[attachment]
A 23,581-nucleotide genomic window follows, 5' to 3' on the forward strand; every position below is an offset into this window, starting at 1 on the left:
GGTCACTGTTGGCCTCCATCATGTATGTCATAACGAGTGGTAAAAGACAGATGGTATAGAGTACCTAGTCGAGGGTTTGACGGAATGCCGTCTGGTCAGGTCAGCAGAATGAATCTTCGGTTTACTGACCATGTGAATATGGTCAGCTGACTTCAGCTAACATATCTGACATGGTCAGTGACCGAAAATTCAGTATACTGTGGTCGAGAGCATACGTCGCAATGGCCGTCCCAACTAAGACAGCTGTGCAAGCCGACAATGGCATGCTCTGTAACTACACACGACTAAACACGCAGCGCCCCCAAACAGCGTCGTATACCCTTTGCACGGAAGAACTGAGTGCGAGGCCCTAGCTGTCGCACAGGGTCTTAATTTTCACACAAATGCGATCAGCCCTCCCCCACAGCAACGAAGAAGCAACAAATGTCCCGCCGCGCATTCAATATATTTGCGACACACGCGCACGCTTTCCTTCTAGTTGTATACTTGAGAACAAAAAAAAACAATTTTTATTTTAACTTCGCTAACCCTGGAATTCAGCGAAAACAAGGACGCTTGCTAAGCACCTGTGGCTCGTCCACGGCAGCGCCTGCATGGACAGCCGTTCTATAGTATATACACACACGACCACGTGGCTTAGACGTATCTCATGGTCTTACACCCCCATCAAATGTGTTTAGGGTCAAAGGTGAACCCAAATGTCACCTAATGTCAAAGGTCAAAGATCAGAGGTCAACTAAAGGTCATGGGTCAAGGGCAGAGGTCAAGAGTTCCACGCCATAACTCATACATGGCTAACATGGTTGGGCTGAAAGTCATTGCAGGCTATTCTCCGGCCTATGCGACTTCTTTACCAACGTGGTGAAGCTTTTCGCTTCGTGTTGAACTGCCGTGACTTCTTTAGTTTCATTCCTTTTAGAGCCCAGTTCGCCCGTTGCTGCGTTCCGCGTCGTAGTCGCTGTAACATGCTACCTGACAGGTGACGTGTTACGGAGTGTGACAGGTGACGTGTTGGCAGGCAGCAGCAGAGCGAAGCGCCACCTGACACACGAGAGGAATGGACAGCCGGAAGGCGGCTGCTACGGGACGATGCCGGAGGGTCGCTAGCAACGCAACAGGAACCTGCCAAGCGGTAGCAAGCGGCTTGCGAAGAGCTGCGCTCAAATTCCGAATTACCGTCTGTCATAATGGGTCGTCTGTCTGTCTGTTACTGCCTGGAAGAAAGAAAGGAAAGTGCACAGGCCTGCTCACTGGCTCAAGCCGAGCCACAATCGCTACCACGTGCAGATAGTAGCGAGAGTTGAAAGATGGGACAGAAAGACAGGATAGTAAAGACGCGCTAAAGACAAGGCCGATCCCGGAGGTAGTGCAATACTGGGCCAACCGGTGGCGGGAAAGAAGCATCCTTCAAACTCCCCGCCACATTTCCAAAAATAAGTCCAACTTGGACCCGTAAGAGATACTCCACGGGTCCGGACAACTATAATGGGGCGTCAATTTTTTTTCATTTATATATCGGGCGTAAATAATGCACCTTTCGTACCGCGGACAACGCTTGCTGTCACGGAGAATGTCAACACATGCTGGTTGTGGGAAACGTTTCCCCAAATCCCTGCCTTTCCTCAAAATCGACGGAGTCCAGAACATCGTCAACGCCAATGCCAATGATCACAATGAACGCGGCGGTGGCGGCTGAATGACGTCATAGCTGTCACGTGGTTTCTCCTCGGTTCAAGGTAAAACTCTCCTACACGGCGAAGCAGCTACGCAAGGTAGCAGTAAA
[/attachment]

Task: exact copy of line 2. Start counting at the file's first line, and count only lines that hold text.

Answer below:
GGTCACTGTTGGCCTCCATCATGTATGTCATAACGAGTGGTAAAAGACAGATGGTATAGAGTACCTAGTCGAGGGTTTGACGGAATGCCGTCTGGTCAGGTCAGCAGAATGAATCTTCGGTTTACTGACCATGTGAATATGGTCAGCTGACTTCAGCTAACATATCTGACATGGTCAGTGACCGAAAATTCAGTATACTGTGGTCGAGAGCATACGTCGCAATGGCCGTCCCAACTAAGACAGCTGTGCAAGCCGACAATGGCATGCTCTGTAACTACACACGACTAAACACGCAGCGCCCCCAAACAGCGTCGTATACCCTTTGCACGGAAGAACTGAGTGCGAGGCCCTAGCTGTCGCACAGGGTCTTAATTTTCACACAAATGCGATCAGCCCTCCCCCACAGCAACGAAGAAGCAACAAATGTCCCGCCGCGCATTCAATATATTTGCGACACACGCGCACGCTTTCCTTCTAGTTGTATACTTGAGAACAAAAAAAAACAATTTTTATTTTAACTTCGCTAACCCTGGAATTCAGCGAAAACAAGGACGCTTGCTAAGCACCTGTGGCTCGTCCACGGCAGCGCCTGCATGGACAGCCGTTCTATAGTATATACACACACGACCACGTGGCTTAGACGTATCTCATGGTCTTACACCCCCATCAAATGTGTTTAGGGTCAAAGGTGAACCCAAATGTCACCTAATGTCAAAGGTCAAAGATCAGAGGTCAACTAAAGGTCATGGGTCAAGGGCAGAGGTCAAGAGTTCCACGCCATAACTCATACATGGCTAACATGGTTGGGCTGAAAGTCATTGCAGGCTATTCTCCGGCCTATGCGACTTCTTTACCAACGTGGTGAAGCTTTTCGCTTCGTGTTGAACTGCCGTGACTTCTTTAGTTTCATTCCTTTTAGAGCCCAGTTCGCCCGTTGCTGCGTTCCGCGTCGTAGTCGCTGTAACATGCTACCTGACAGGTGACGTGTTACGGAGTGTGACAGGTGACGTGTTGGCAGGCAGCAGCAGAGCGAAGCGCCACCTGACACACGAGAGGAATGGACAGCCGGAAGGCGGCTGCTACGGGACGATGCCGGAGGGTCGCTAGCAACGCAACAGGAACCTGCCAAGCGGTAGCAAGCGGCTTGCGAAGAGCTGCGCTCAAATTCCGAATTACCGTCTGTCATAATGGGTCGTCTGTCTGTCTGTTACTGCCTGGAAGAAAGAAAGGAAAGTGCACAGGCCTGCTCACTGGCTCAAGCCGAGCCACAATCGCTACCACGTGCAGATAGTAGCGAGAGTTGAAAGATGGGACAGAAAGACAGGATAGTAAAGACGCGCTAAAGACAAGGCCGATCCCGGAGGTAGTGCAATACTGGGCCAACCGGTGGCGGGAAAGAAGCATCCTTCAAACTCCCCGCCACATTTCCAAAAATAAGTCCAACTTGGACCCGTAAGAGATACTCCACGGGTCCGGACAACTATAATGGGGCGTCAATTTTTTTTCATTTATATATCGGGCGTAAATAATGCACCTTTCGTACCGCGGACAACGCTTGCTGTCACGGAGAATGTCAACACATGCTGGTTGTGGGAAACGTTTCCCCAAATCCCTGCCTTTCCTCAAAATCGACGGAGTCCAGAACATCGTCAACGCCAATGCCAATGATCACAATGAACGCGGCGGTGGCGGCTGAATGACGTCATAGCTGTCACGTGGTTTCTCCTCGGTTCAAGGTAAAACTCTCCTACACGGCGAAGCAGCTACGCAAGGTAGCAGTAAA